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Dementia - Living Well, or Living Hell?


We all go through a period of adjustment after our diagnosis.


We pass through stages of fright and despair, self-pity, and anger.


But, sooner or later, there are decisions to make. So we need to ask ourselves one fundamental question...


How can I live the best life I can in the time remaining to me?


You can, of course, avoid the question, but you'll drift along in one of the "why me?", "It's not fair" bubbles of anger, despair or self-pity that I mentioned earlier.


That's the easy option.



But the clock is ticking, and every single day wasted in introspection is a day lost when you could be enjoying life by doing something fulfilling.


So I decided to try and compile a list of some of the things you can do to turn your journey into dementia from a living hell to living well.


Here are a few suggestions that might help...

  • Eating, sleeping and exercising: Basic but essential to get these sorted. The bedrock of wellbeing. These three things go hand-in-hand, and exercise is often the key to unlocking the benefits of the other two. You don't have to run marathons to improve your fitness (although I envy those who can). You simply have to do your best to stretch yourself within your capabilities.

  • Socialising: There are many opportunities to meet with others living with dementia available locally, nationally and internationally. You can meet people both in person and online. What are your hobbies and interests? Is there anything you've always wanted to try but never got around to? Now's the time to look for evening classes, courses or interest groups. Local history? Volunteering? Faith groups? Campaigning? All of these things and more can be very worthwhile and fun. And let's not forget dementia peer groups, where we chat together and form lasting friendships, Singing for the Brain and many other special interest groups for people with dementia.

  • Campaigning: There's much more to be done to make the world better for people with dementia. Your lived experience makes you a valuable asset and gives you a strong voice that can influence change - use it! Contact a dementia charity and offer your services in any capacity you feel you can manage. Or, contact your local NHS Trust or dementia services provider and see what participation opportunities they have to offer.

  • Research: Get involved in research. Don't expect anyone to cure your dementia - that's not going to happen. But you can help others by participating in studies that will add to the store of knowledge that may one day provide a cure. Research is not just about clinical trials. It might consist of a questionnaire, an interview or any number of other things.

Most importantly, living well is about changing your attitude.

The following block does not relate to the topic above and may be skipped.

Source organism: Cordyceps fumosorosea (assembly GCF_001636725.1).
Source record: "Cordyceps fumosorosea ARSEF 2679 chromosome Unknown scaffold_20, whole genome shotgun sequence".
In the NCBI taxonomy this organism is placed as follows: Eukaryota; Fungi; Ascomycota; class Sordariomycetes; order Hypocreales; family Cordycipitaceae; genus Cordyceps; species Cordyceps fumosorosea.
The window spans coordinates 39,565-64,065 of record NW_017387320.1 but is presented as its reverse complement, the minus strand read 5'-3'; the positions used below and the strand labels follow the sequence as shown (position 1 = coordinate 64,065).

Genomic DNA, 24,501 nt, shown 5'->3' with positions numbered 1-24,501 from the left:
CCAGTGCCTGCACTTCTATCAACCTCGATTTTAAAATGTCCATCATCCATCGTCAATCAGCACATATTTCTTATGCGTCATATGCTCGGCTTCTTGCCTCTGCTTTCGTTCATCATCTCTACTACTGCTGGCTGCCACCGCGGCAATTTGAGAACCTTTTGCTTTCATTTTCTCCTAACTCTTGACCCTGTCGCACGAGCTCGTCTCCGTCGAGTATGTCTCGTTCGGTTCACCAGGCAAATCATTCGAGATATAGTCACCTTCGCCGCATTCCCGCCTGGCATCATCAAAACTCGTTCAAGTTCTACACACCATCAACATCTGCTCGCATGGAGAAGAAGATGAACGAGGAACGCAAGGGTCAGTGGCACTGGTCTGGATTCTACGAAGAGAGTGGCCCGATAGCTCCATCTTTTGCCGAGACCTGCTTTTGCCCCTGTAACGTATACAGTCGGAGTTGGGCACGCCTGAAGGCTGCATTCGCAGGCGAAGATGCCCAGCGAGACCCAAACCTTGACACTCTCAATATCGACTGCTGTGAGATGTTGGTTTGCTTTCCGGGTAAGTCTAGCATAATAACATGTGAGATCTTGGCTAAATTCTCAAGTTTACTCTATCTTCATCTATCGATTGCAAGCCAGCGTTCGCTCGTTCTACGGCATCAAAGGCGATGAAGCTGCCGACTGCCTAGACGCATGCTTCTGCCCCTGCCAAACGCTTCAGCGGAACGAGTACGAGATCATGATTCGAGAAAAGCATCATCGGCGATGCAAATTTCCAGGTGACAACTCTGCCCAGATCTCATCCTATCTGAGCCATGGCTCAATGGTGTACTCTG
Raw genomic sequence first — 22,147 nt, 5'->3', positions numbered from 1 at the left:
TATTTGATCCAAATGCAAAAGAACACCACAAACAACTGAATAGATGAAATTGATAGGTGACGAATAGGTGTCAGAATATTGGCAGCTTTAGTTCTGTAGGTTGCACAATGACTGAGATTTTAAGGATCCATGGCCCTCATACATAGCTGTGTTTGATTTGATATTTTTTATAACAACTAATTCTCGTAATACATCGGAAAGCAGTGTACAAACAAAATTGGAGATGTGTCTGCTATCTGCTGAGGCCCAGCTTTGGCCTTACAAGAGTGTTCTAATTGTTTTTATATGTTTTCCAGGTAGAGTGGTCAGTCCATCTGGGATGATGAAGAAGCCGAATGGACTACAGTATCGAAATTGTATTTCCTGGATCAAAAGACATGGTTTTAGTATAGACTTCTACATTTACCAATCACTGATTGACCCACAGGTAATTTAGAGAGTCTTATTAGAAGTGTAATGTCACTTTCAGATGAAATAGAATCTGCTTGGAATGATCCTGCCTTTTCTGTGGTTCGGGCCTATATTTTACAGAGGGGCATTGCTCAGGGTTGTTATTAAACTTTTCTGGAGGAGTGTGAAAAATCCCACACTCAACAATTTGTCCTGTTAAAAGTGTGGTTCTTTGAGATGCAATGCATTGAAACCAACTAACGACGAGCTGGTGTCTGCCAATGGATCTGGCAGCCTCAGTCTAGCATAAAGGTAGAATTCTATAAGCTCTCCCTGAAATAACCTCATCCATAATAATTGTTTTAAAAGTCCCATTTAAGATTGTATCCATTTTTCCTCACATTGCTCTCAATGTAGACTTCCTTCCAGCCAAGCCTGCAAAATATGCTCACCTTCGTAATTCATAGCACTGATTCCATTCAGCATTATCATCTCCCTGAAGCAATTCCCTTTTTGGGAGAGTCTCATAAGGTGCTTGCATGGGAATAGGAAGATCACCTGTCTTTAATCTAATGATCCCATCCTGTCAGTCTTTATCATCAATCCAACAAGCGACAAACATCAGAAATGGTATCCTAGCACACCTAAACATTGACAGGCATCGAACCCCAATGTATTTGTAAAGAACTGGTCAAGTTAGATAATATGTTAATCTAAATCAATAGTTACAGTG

It isn't easy, and it is never 100% successful. Every now and then, something happens to upset the apple cart, but you have to learn to pick yourself up and move on.

The alternative is not acceptable.

I realise that my outlook and philosophy may seem smug or trite to some, but it seriously works for me. And the more you practise, the easier it gets to maintain a positive outlook, and I genuinely want to encourage as many of my fellow travellers as possible to adopt a "can-do" attitude to their dementia.


I've met some wonderful, inspiring people since I started reaching out, and some of them have become friends.


I thank my lucky stars. I decided to live well with dementia. I'd love to hear your comments.

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4 Comments


Well wrote Peter this is what i have done on my journey and look at me now

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Peter Middleton
Peter Middleton
Aug 15, 2023
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You have your photo looking down on Wembley Way..


Remarkable!


You are awesome my friend.


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MARTIN ROBERTSON
MARTIN ROBERTSON
Aug 13, 2023

Research? I do a lot more than any of that; I co write funding application, think of question, do the interview, analyse the data and help write the Paper. Also on SIGN, Scottish NICE, helped write Scottish Dementia Strategy, edit Treatment Guidelines. Chair of international DAI committee.

My neurologist says all this has definitely slowed down my decline. Good enough for me "Catnip to the brain".

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Peter Middleton
Peter Middleton
Aug 13, 2023
Replying to

Great stuff Martin!

More power to your elbow.

Thanks for sharing the great work you're doing.

It's inspirational.


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